In the hot, dry Hell Creek Formation of South Dakota, scientists may have found the answer to one of Tyrannosaurs rex’s most pressing secrets.

Anyone who has ever owned a plastic dinosaur is familiar with the popular theory that T. rex was a predacious killing machine. The theory goes that it used its 15 feet of height, 40 feet of length, powerful jaws, and treelike legs to take down the whale-sized herbivores that otherwise would have had nothing to fear.

There is, of course, the other theory, much less popular, that T. rex was actually a scavenger. Like a vulture, it lived the much easier lifestyle of searching for food that was already dead and generally keeping the landscapes of the late Cretaceous clean. Its role was much more like that of garbage disposal than the tyrant of the ecosystem.

While it lacks Hollywood appeal, there is more than a little evidence pointing towards a scavenger lifestyle for T. rex. Unlike most living predators, which often rely upon a keen sense of sight, T. rex had small, beady eyes which may not have been good enough for hunting. However, the olfactory lobes of its brain are thought to have been very large, meaning its sense of smell was acute, an attribute very useful to a scavenger.

Perhaps most convincing, are the doubts about how fast T. rex could have run. The six ton dinosaur may simply not have been able to catch fleeing prey. Its legs, while long, may actually be structured better for walking long distances (searching for carrion) than for short sprints (chasing prey).

The first Tyrannosaurus rex skeleton was described by scientists in 1905 and the debate about its role in the prehistoric ecosystem has been raging ever since. With convincing arguments on both sides, it was easy to despair of ever coming to a conclusive conclusion. As Greg Erickson, professor of anatomy and vertebrate paleobiology at Florida State University remarked, “Bones fossilize really well, but unfortunately behavior doesn’t.”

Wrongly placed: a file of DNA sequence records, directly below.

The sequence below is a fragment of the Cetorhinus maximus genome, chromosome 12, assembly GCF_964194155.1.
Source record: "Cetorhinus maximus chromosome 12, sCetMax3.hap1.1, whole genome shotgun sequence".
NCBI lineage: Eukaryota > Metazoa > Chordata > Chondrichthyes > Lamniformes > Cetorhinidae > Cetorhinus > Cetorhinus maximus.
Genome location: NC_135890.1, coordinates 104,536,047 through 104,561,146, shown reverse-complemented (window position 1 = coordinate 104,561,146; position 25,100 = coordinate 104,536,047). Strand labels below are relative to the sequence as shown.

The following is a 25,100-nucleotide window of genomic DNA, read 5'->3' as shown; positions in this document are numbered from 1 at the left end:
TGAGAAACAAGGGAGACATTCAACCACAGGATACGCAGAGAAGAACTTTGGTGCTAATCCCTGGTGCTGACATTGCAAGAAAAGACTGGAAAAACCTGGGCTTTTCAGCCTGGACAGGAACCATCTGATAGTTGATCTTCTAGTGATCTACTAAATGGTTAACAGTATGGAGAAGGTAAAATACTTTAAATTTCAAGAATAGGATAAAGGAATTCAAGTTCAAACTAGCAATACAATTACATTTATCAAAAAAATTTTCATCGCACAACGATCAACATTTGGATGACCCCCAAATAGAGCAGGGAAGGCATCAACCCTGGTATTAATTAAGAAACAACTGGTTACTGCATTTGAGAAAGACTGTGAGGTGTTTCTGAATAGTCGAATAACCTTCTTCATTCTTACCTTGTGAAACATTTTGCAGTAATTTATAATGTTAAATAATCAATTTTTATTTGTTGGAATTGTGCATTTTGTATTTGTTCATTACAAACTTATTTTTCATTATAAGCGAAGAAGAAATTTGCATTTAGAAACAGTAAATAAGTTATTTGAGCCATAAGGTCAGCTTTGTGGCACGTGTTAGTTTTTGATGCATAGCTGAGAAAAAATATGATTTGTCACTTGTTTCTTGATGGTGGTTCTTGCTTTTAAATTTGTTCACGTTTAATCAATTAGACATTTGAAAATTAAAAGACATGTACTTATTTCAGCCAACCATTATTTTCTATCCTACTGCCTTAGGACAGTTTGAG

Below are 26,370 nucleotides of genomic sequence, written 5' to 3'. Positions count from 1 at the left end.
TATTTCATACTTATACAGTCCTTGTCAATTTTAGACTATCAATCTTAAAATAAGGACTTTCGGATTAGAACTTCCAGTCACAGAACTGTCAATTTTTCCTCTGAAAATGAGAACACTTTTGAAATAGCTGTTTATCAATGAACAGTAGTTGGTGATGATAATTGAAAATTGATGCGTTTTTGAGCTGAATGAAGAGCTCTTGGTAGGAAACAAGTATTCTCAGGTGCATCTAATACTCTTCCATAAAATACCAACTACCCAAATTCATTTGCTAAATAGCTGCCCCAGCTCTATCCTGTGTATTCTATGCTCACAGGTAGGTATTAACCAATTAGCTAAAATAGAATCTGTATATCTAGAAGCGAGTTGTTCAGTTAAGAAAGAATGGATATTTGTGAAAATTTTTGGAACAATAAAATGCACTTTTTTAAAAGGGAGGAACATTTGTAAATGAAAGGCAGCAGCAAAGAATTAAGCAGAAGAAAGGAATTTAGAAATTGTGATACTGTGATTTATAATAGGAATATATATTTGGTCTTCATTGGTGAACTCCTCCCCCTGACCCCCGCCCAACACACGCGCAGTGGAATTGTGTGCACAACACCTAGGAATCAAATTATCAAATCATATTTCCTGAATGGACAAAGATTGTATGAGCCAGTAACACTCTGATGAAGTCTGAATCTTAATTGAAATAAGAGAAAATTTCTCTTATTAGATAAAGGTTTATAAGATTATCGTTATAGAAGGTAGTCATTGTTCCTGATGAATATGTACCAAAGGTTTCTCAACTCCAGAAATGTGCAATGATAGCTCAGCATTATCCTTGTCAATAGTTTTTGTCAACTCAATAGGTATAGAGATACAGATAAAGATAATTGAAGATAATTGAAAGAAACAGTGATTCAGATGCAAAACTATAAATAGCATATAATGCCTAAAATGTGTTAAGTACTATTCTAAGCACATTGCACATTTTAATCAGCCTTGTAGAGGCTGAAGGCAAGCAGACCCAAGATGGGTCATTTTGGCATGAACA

However, Robert A. DePalma of the Department of Paleontology at the Palm Beach Museum of Natural History, David A. Burnham, Larry D. Martin, and Bruce M. Rothschild of the Division of Vertebrate Paleontology at University of Kansas, and Peter L. Larson of Black Hills Institute of Geological Research have published a paper in Proceedings of the National Academy of Sciences of the United States of America that finally proves T. rex attacked living prey.

While dinosaur bones showing damage from T. rex teeth are common, proof that these animals were alive when the damage happened was non-existent until Burnham and his associates made their discovery.

They report on the tail bones of a hadrosaur, a type of duck billed dinosaur, which had received damage but had clearly begun to heal, proving that the creature was alive when it was bitten. Also difficult to discover is proof that T. rex was responsible for the attack, and not some other predator. Luckily, the hadrosaur’s attacker is also clear beyond a doubt: the T. rex tooth was still lodged inside the healing bone.

T. rex tooth crown embedded between hadrosaur vertebrae and surrounded by bone overgrowth. Image courtesy of Fallon Cohen (Palm Beach Museum of Natural History).

Even this concrete evidence that T. rex did do some hunting will probably not lay the debate completely to rest. Like hyenas or other modern day predators, T. rex probably did a little hunting and a little scavenging. The question really is which it did more.

However, Burnham and his colleges have all but settled the debate over whether Tyrannosaurus rex was capable of hunting, even if its preferences still remain a mystery. T. rex fans can breathe a sigh of relief. At least one childhood fantasy has proven true.

Read the study, “Physical evidence of predatory behavior in Tyrannosaurus rex“, in the journal Proceedings of the National Academy of Sciences.

The Paleontological Research Institution, Ithaca, New York, is pleased to sponsor Paleontology content for This View of Life. Founded in 1932, PRI has outstanding programs in research, collections, and publications, and is a national leader in development of informal Earth science education resources for educators and the general public.


Published On: September 12, 2013

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